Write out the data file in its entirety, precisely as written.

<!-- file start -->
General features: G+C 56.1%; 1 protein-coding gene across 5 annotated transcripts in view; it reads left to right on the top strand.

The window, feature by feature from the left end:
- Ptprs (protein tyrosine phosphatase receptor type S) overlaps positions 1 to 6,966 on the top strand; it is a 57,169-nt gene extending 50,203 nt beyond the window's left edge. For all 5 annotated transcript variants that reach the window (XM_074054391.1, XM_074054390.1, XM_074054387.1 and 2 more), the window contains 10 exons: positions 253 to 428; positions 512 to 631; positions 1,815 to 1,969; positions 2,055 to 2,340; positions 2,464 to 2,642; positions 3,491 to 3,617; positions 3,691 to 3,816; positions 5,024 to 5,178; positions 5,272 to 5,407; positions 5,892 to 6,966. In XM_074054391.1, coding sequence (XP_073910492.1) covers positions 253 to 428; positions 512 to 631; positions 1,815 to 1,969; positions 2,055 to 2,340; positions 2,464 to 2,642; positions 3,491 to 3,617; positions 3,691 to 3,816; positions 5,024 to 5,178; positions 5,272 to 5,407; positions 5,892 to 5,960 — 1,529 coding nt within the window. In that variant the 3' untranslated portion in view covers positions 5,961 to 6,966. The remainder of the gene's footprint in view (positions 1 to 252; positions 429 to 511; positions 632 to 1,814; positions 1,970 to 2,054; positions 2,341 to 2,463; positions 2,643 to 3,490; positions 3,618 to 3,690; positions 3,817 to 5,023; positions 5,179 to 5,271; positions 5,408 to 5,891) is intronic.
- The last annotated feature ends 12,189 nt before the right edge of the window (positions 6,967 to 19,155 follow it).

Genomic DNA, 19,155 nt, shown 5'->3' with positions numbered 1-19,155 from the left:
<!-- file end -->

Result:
General features: G+C 56.1%; 1 protein-coding gene across 5 annotated transcripts in view; it reads left to right on the top strand.

The window, feature by feature from the left end:
- Ptprs (protein tyrosine phosphatase receptor type S) overlaps positions 1 to 6,966 on the top strand; it is a 57,169-nt gene extending 50,203 nt beyond the window's left edge. For all 5 annotated transcript variants that reach the window (XM_074054391.1, XM_074054390.1, XM_074054387.1 and 2 more), the window contains 10 exons: positions 253 to 428; positions 512 to 631; positions 1,815 to 1,969; positions 2,055 to 2,340; positions 2,464 to 2,642; positions 3,491 to 3,617; positions 3,691 to 3,816; positions 5,024 to 5,178; positions 5,272 to 5,407; positions 5,892 to 6,966. In XM_074054391.1, coding sequence (XP_073910492.1) covers positions 253 to 428; positions 512 to 631; positions 1,815 to 1,969; positions 2,055 to 2,340; positions 2,464 to 2,642; positions 3,491 to 3,617; positions 3,691 to 3,816; positions 5,024 to 5,178; positions 5,272 to 5,407; positions 5,892 to 5,960 — 1,529 coding nt within the window. In that variant the 3' untranslated portion in view covers positions 5,961 to 6,966. The remainder of the gene's footprint in view (positions 1 to 252; positions 429 to 511; positions 632 to 1,814; positions 1,970 to 2,054; positions 2,341 to 2,463; positions 2,643 to 3,490; positions 3,618 to 3,690; positions 3,817 to 5,023; positions 5,179 to 5,271; positions 5,408 to 5,891) is intronic.
- The last annotated feature ends 12,189 nt before the right edge of the window (positions 6,967 to 19,155 follow it).

Genomic DNA, 19,155 nt, shown 5'->3' with positions numbered 1-19,155 from the left: